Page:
NBA commissioner Adam Silver appeared on The Dan Patrick Show to give some insight into what it was like to watch Michael Jordan’s early years. Silver fondly remembers going to the old stadium in Chicago to soak up the vibe of Jordan’s early years in the NBA. Silver said:
“I remember the early days there, the Bulls, you thought you were going through something before the internet everything else that nobody else kind of understood. You felt like you were at a special club watching Michael Jordan.
Michael Jordan was already a rookie playing for the Chicago Bulls in the 1984-85 season when Adam Silver arrived at the University of Chicago Law School. Like many people living in Windy City at that time, there was no escaping the allure of the skinny kid from North Carolina that had the league captivated.
The Chicago Bulls missed the previous three playoffs before Jordan’s rookie campaign. Jordan was still adjusting to the NBA and was supported by less than stellar teammates at the time.
Despite the manpower disadvantage, Jordan coached the Bulls to a 38-44 record and the seventh seed in the Eastern Conference.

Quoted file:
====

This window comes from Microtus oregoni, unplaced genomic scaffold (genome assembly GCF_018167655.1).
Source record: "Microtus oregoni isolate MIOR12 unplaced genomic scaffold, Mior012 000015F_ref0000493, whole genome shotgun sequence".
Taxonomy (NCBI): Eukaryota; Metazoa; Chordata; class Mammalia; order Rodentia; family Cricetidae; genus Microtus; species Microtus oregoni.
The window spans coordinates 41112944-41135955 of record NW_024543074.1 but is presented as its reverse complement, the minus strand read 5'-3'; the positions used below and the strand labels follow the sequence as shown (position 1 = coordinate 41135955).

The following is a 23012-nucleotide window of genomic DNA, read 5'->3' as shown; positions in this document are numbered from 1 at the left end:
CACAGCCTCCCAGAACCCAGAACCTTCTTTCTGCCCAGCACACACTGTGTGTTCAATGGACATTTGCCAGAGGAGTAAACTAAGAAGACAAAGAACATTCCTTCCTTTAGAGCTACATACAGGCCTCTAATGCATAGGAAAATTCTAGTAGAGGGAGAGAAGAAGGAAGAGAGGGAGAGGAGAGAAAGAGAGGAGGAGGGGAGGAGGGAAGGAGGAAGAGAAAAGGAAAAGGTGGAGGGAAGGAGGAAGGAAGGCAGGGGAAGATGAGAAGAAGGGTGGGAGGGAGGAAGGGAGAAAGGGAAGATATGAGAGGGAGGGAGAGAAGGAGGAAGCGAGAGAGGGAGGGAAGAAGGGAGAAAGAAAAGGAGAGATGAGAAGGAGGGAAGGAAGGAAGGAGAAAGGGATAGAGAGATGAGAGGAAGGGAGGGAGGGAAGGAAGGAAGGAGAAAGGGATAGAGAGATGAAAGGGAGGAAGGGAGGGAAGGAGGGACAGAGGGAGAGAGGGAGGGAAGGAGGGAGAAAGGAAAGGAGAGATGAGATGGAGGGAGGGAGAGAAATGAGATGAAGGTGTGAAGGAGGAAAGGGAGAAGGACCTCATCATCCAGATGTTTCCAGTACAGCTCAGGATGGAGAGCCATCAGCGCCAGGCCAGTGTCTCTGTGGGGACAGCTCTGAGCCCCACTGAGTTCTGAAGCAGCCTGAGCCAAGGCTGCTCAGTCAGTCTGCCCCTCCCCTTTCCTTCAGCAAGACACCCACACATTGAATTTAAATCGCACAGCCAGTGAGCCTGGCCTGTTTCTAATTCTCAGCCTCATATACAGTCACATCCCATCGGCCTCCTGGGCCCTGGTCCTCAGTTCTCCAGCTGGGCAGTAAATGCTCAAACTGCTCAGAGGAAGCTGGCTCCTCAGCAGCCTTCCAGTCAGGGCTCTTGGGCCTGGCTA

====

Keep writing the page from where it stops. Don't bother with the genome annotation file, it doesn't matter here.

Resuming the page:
Over the next two seasons, the Bulls reached the playoffs as the eighth seed in an Eastern Conference dominated by Larry Bird’s Boston Celtics. Despite the struggles, Jordan relentlessly pursued greatness.
As Adam Silver explained, there was already something special brewing with the Bulls, especially when Jordan was playing in front of a rabid crowd at Chicago Stadium.
An injury-shortened second season caused Jordan to be forgotten by some fans outside of Chicago. That would change dramatically after the 1986 playoffs when he lit up the Dynasty Celtics in the first round of the playoffs.
Jordan’s exploits set the NBA on fire and made Chicago Stadium tickets a must-have commodity when Jordan established his superstardom.
Michael Jordan would put the Chicago Bulls on the basketball map
Following Michael Jordan’s sixth and final championship with the Bulls in the 1997-98 season, his team finished third all-time for most championships by a franchise.
Only the most legendary NBA franchises, the Los Angeles Lakers and Boston Celtics, with 17 each, are ahead of the Bulls. Of the top ten franchises with championships, only the Bulls have a perfect 6-0 record in the NBA Finals.
If Jordan hadn’t dwelled on baseball, Chicago might have been able to part ways with the Philadelphia/Golden State Warriors, who also won six.
More than 20 years after he last played for the Windy City team, Chicago will always be synonymous with Michael Jordan when it comes to basketball.